“Is My Child Next?” – How raising black kids is affecting our mental health

This article originally appeared on Shondaland

"Is My Child Next?" The anxiety caused by raising children in a climate of escalating racial violence is real and is affecting your mental health.
“Is My Child Next?” The anxiety caused by raising children in a climate of escalating racial violence is real and is affecting your mental health. Photo by Thinking Good.
Feeling afraid is part and parcel of being a new mom. We’ve all laid awake at night pondering irrational questions like, Am I going to break this baby? How can I raise a tiny human when I still don’t have my own life really figured out? But soon after the birth of my now 16-year-old son, I became palpably aware of a different kind of fear, one that was heavy and poisonous at its core: I was now responsible for raising a black child and, in America, that means my kid is always in danger.

Any time that we can remind each other that these reactions are based in reality, that’s healing.

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Consciously Curated: Big Dreams, Pooh, Bullies and Serving Your Country

Consciously Curated is a roundup of news and information from other sources across the web to keep you thinking good:
A custom black notepad with ideas and fantasy photo
A custom black notepad with ideas and fantasy photo by Elijah O’Donell on Unsplash

Shondaland: Big dreams one line at a time

“The Magic Realism Bot offers its followers the opportunity to follow in these great writers’ footsteps by tweeting out three to six story ideas a day that encourage you to take a break and stretch your imagination. With its strange and thought-provoking prompts, it provides the ultimate daydream fodder for bookworms, fantasists, and writers alike — one tweet at a time.”

Continue reading “Consciously Curated: Big Dreams, Pooh, Bullies and Serving Your Country”

Dr. Jay Speights on Learning to Listen to Wisdom

How parents, grandparents and elders can be better teachers and leaders. Photo by London Scout – Courtesy of Unsplash

Here is an excerpt from our forthcoming Suite Talk podcast with Dr. Jay Speights. In this segment, we talk about why is it important to listen to the wisdom of our parents, grandparents and other elders, but also how they (and we) can be better teachers and leaders.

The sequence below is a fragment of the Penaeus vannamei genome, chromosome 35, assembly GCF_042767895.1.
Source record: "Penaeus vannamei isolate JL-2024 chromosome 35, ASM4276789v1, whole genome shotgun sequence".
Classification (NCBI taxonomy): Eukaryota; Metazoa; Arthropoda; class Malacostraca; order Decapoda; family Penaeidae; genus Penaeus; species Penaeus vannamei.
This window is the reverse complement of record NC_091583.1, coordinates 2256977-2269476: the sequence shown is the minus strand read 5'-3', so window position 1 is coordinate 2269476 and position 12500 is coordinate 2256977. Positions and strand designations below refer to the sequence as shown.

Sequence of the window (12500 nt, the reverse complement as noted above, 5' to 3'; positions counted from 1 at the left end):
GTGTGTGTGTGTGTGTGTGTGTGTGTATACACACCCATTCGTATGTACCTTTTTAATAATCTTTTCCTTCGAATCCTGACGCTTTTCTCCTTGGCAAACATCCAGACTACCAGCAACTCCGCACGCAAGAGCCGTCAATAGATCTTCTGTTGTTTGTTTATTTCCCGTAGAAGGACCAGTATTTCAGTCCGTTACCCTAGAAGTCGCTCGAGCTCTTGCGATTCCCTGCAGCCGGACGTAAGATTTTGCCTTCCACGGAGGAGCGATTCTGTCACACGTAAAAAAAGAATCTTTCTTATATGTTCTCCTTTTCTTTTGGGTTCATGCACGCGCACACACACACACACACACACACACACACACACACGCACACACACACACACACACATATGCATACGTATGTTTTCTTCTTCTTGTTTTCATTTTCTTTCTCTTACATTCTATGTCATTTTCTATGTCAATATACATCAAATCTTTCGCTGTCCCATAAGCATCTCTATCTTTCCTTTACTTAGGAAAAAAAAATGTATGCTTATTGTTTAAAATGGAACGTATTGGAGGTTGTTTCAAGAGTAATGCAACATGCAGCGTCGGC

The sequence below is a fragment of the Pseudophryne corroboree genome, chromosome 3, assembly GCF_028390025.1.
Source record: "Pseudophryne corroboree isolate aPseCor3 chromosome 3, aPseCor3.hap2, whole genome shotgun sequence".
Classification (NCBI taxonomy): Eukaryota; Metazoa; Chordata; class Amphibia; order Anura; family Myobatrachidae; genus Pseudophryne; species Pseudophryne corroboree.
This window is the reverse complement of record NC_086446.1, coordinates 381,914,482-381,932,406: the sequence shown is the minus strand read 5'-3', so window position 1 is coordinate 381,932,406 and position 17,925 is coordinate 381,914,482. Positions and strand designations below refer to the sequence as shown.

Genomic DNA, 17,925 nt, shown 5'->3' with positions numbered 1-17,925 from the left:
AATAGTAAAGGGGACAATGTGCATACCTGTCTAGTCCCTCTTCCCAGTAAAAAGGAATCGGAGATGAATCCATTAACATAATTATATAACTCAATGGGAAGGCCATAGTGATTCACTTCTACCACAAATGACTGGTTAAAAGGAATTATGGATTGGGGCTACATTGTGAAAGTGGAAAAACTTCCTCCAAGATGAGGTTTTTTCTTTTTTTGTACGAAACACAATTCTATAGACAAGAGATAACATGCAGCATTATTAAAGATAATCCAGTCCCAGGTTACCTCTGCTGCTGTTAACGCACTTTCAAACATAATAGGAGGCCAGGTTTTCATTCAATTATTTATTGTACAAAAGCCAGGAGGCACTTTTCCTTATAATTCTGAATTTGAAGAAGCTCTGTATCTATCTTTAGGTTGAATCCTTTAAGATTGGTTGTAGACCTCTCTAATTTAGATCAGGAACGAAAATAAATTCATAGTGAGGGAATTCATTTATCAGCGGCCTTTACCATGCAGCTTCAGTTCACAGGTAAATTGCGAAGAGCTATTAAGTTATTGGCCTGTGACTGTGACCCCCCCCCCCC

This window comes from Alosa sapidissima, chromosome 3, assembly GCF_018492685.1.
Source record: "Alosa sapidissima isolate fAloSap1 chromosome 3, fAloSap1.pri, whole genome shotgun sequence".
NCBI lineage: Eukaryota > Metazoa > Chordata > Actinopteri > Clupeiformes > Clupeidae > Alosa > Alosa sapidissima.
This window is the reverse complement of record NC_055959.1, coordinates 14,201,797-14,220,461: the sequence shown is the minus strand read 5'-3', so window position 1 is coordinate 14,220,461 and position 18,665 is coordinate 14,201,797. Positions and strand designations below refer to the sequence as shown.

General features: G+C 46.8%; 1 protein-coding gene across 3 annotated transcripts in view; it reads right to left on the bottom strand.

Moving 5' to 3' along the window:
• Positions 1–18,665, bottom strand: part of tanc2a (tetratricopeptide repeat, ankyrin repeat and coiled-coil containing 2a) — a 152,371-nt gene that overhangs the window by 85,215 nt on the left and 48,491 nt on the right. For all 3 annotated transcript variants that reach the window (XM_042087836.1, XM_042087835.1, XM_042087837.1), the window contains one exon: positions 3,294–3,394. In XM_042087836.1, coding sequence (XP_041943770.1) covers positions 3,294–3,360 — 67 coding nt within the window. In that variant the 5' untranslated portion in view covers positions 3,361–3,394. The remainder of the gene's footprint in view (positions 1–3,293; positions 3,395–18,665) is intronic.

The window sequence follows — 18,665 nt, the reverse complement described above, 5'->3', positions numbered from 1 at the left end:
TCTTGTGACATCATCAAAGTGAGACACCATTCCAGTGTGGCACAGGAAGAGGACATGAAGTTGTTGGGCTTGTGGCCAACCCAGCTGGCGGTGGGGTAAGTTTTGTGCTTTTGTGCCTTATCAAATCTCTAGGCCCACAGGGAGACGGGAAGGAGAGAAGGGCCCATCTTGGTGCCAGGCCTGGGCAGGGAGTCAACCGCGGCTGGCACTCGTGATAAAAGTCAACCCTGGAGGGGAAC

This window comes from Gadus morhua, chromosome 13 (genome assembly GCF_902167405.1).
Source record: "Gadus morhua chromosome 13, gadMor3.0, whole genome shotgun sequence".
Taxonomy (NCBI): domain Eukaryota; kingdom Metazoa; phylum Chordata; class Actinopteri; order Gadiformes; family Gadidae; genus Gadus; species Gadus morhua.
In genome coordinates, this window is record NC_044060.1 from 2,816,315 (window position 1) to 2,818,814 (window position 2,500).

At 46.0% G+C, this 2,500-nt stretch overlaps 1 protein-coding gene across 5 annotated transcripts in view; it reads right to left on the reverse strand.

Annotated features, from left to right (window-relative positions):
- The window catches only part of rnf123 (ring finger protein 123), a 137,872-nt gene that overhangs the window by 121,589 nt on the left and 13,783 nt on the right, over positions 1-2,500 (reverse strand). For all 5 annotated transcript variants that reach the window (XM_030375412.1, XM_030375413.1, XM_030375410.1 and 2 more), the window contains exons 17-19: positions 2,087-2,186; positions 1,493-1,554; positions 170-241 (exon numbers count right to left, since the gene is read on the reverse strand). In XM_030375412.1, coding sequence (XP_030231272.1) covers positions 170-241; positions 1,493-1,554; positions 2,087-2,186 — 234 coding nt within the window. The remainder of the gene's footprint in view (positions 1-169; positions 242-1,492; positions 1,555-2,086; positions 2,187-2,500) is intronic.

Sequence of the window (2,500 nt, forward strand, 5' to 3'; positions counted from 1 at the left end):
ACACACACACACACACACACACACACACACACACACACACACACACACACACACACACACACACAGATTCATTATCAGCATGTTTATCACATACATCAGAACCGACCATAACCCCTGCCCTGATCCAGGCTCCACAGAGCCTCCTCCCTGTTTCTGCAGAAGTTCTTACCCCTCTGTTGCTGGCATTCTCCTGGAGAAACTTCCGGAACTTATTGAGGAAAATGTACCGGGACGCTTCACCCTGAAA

In the full-interview (look for it soon) we take a dive deeper in our earlier conversation on being the conductor of your own symphony. We’ll hear more from Dr. Speights on a range of topics, but for now lean in, lean back and enjoy!

Share what you’re thinking, leave a comment. Stay connected with the Thinking Good community.

Finding the Right Match: How to Determine the Best School for Your Child – A Conversation with Liz Yee, Lowell School Director of Admissions

Liz Yee, Director of Admissions Lowell School

In this episode of the Suite Talk podcast, we sit down with Liz Yee, Director of Admissions for Lowell School in Washington, DC. The 51-year-old independent school is committed to creating a community of lifelong learners who value and respect each other.

Our chat with Liz is designed to help you and your family navigate the school admissions and selections process, whether you are considering independent, parochial, public and charter schools, or all the above.

Full-disclosure, my oldest son has attended Lowell for three years, and my youngest will start in the Fall. And no, I’m not getting a discount on tuition for featuring Liz and Lowell on the Suite Talk podcast.

Our goal is offer you and your family expert insights and practical guidance you can use to make the best possible choice for your child’s education. No matter if your child, grandchild, niece or nephew is in preschool, primary, middle, high or entering college, this episode will help inform your decision-making process.

Some of the topics we explore are:

  • The importance of understanding your family values as they relate to your child’s educational environment.
  • How the story of Stone Soup applies to financial aid (and many other facets of life).
  • Why you should always keep you options open and it never hurts to ask.

Be on the lookout for future conversations with Liz, exploring other aspects of the school admissions process. But for now, lean-in, lean back and enjoy!

Share what you’re thinking, leave a comment. Stay connected with the Thinking Good community.

Consciously Curated: New Ideas for the New Year, Setting Your Kids Up for Success and Giving Your Kid Pot

Here is a roundup of news and information from other sources across the web to help you keep thinking good:

Technology Reviews: How Do People Get New Ideas

“A person willing to fly in the face of reason, authority, and common sense must be a person of considerable self-assurance. Since he occurs only rarely, he must seem eccentric (in at least that respect) to the rest of us. A person eccentric in one respect is often eccentric in others. Consequently, the person who is most likely to get new ideas is a person of good background in the field of interest and one who is unconventional in his habits. (To be a crackpot is not, however, enough in itself.)”

Continue reading “Consciously Curated: New Ideas for the New Year, Setting Your Kids Up for Success and Giving Your Kid Pot”